c before e, i, y, ae, oe is pronounced ch: coelo (cheh-loh); in all other cases,
    c is pronounced k: cantus (kahn-toos).
    cc before e, i, y, ae, oe is pronounced tch: ecce (eht-cheh).
    ch is pronounced k: cherubim (keh-roo-beem).
    g before e, i, y, ae, oe is soft (as in gel): genitum (jeh-nee-toom); otherwise, g is hard (as in go): gaudeamus (gah-oo-deh-ah-moos).
    gn is pronounced ny: agnus (ah-nyoos).
    h is mute, except in special instances, when it is pronounced h as in English (however it is more like a mix between h and K close to the Spanish J: mihi (mee-hee) and nihil (nee-heel).
    j is pronounced as y: Jesu (yeh-soo).
    qu is pronounced as kw: qui (kwee).
    r is lightly rolled with the tongue.
    sc before e, i, y, ae, oe is pronounced sh: ascendit (ah-shehn-deet).
    th is pronounced as if the h were absent, as in Thomas.
    ti before a vowel and after any letter except s, t,or x is pronounced tsee: gratia (grah-tsee-a).
    x is pronounced ks: ex (ehks).
    xc before e, i, y, ae, oe is pronounced ksh: excelsis (ehk-shehl-sees).
  • Richard MixRichard Mix
    Posts: 2,775
    I understood the initial question to be about closed (/e, o/) and open (/ɛ, ɔ/). One might try to pronounce both the O's of Domino the same, but is the effort worth it? The door-stopping tome to settle most of these arguments is Copeman's Singing in Latin, or, Pronunciation explor'd (1990), and in the chapter on Italy he takes pleasure in observing that while Italian choirs are taught that there are only 5 Latin vowels, in actual practice they employ the 7 of their vernacular: a, è, é, i, ò, ó, u.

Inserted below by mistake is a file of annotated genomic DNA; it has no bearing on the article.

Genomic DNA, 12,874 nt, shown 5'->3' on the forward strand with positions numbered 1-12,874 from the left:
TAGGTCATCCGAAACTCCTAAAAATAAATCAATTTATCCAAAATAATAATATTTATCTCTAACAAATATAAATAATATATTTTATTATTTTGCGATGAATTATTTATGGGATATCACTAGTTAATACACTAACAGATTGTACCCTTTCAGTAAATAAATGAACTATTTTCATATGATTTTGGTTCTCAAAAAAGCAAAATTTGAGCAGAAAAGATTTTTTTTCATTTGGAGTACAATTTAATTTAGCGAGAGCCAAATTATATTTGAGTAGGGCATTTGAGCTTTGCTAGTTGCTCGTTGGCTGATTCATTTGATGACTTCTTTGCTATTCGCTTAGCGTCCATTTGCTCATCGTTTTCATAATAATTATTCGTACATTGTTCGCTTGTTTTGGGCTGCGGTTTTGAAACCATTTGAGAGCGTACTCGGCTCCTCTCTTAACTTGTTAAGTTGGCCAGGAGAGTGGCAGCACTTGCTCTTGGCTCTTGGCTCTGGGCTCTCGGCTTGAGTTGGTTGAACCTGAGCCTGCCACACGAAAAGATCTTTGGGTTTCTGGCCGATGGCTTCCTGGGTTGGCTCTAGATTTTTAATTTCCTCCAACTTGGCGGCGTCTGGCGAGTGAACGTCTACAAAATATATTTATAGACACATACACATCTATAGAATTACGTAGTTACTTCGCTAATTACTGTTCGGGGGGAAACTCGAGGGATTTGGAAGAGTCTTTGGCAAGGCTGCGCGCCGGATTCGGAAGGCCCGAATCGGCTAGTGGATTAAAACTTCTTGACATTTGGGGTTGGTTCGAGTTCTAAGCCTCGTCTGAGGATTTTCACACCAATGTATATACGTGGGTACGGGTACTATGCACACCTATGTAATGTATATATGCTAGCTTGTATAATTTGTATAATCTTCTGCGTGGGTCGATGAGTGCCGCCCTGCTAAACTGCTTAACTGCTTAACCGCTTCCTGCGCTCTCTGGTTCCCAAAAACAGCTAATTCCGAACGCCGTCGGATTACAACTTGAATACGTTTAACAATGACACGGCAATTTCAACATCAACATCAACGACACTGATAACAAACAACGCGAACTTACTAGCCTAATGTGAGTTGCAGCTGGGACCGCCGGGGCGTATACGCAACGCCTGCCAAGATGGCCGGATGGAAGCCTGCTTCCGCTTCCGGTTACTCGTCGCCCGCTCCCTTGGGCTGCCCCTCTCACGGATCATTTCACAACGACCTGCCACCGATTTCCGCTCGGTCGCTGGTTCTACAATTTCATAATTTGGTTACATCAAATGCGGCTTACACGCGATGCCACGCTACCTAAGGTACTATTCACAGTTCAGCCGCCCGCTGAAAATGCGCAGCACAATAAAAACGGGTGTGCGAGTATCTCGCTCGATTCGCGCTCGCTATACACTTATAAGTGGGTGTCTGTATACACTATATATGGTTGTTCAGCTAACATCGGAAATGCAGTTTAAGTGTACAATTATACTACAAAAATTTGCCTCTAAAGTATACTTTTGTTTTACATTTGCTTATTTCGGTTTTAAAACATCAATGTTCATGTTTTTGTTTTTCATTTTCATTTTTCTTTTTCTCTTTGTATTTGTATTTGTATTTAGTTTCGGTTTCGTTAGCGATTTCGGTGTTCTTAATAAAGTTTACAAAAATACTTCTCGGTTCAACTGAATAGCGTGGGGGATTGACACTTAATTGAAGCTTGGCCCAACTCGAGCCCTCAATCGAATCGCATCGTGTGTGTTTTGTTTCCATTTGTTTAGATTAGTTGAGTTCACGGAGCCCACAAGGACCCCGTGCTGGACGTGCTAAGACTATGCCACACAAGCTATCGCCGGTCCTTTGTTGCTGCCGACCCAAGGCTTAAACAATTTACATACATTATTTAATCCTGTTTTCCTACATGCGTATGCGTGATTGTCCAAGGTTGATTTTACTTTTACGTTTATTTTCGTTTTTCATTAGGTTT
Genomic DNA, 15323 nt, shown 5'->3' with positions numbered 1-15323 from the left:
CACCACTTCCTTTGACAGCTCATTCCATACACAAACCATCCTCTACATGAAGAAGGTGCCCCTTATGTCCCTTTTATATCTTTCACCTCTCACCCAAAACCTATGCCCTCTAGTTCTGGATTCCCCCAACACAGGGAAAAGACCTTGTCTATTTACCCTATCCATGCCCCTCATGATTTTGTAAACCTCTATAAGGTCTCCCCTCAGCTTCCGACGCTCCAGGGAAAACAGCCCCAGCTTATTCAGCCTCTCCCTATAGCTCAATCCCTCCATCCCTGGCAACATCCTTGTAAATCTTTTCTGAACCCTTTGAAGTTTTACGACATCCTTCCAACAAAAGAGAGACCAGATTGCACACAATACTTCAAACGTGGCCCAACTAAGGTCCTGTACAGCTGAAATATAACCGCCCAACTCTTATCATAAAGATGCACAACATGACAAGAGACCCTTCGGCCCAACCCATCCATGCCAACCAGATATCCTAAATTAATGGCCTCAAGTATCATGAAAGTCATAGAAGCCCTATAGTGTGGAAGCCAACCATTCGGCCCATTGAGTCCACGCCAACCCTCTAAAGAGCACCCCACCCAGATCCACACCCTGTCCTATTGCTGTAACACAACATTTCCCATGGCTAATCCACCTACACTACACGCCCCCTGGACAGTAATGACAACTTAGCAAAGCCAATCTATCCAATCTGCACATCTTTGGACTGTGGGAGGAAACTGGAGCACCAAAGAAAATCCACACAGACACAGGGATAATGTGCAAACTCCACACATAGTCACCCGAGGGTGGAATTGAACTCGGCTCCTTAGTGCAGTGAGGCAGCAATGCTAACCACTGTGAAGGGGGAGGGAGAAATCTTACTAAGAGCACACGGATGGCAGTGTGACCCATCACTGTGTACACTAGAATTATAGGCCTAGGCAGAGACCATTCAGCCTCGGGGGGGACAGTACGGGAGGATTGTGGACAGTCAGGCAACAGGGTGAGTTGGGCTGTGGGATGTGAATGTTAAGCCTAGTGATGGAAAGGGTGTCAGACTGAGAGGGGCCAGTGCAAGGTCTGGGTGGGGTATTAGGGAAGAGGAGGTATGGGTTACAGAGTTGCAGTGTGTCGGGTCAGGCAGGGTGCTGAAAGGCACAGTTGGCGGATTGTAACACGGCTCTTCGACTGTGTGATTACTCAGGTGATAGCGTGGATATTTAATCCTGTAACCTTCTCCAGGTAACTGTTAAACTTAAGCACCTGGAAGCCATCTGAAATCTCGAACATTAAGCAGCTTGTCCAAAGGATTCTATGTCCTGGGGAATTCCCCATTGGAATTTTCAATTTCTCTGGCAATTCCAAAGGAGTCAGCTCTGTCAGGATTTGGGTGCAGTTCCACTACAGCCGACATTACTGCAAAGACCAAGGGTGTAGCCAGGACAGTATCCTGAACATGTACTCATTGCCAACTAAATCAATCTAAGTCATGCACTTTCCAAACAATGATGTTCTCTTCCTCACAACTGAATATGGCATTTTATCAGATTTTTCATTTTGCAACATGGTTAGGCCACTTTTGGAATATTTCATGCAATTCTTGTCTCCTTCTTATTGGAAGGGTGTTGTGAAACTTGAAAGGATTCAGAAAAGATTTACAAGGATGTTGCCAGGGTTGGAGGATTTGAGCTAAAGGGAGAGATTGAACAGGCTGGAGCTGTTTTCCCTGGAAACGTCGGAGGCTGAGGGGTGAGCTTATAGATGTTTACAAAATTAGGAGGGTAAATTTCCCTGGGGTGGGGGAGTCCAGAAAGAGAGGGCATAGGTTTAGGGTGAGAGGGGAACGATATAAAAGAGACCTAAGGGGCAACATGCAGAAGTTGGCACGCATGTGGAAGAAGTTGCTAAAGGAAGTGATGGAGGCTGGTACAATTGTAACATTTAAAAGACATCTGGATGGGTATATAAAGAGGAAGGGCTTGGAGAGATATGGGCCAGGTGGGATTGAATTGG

• FSSPmusic
    Posts: 245
    while Italian choirs are taught that there are only 5 Latin vowels, in actual practice they employ the 7 of their vernacular
    None of which is a diphthong. Ay as in clay is.
  • Richard MixRichard Mix
    Posts: 2,775
    Was the initial question about diphthongs? "Ay" minus the Y is as close as English offers to é; one teacher at the SF conservatory actaully uses the phrase "Attention K-mart Shoppers" to teach the closed vowel.
    Thanked by 1FSSPmusic
  • Liam
    Posts: 4,992
    Do you mean clemens with the first e pronounced like clam? (very different from clay)
  • CHGiffenCHGiffen
    Posts: 5,164
    Is that a petition for clemency?
  • Richard MixRichard Mix
    Posts: 2,775
    I think Henry is right about /klɛmɛns/ and /Kriste/, with /klemɛns/ being the German variant.
  • Liam
    Posts: 4,992
    "Is that a petition for clemency?"

    I don't know, but this time of year, this is what a lot of people are petitioning for about 20 miles from me, especially big bellied clams (so-called "clam strips" need not bother for recognition):

    3576 x 1074 - 7M
  • From the Oxford Classical Dictionary entry "Pronunciation, Latin":
    Whilst the short ă and the long ā were of similar quality, the other long vowels were distinctly higher than their short counterparts. In fact, in the Romance languages, the mid-long ē and ō developed in the same way as the high short ĭ and ŭ. The approximate values of these vowels in terms of modern languages are as follows: ă/ā as first/second vowels of Italian amare; ĭ/ī as in Eng. bit/beat; ŭ/ū as in Eng. put/fool; ĕ as in Eng. pet; ē as in Fr. gai or Ger. Beet; ŏ as in Eng. pot; ō as in Fr. beau or Ger. Boot.

    Note how the authors of the article (W.S. Allen and J.G.F. Powell) were hard-pressed to give an English word that has the sound ē. As a U.S. English speaker, it is virtually impossible for me to pronounce the sound without adding a -y to it and pronouncing it as a diphthong. In the Latin word clemens (nom/voc sing), both vowels are long. Be careful, as in other forms of the word, the e after the m is short (clēmĕntem).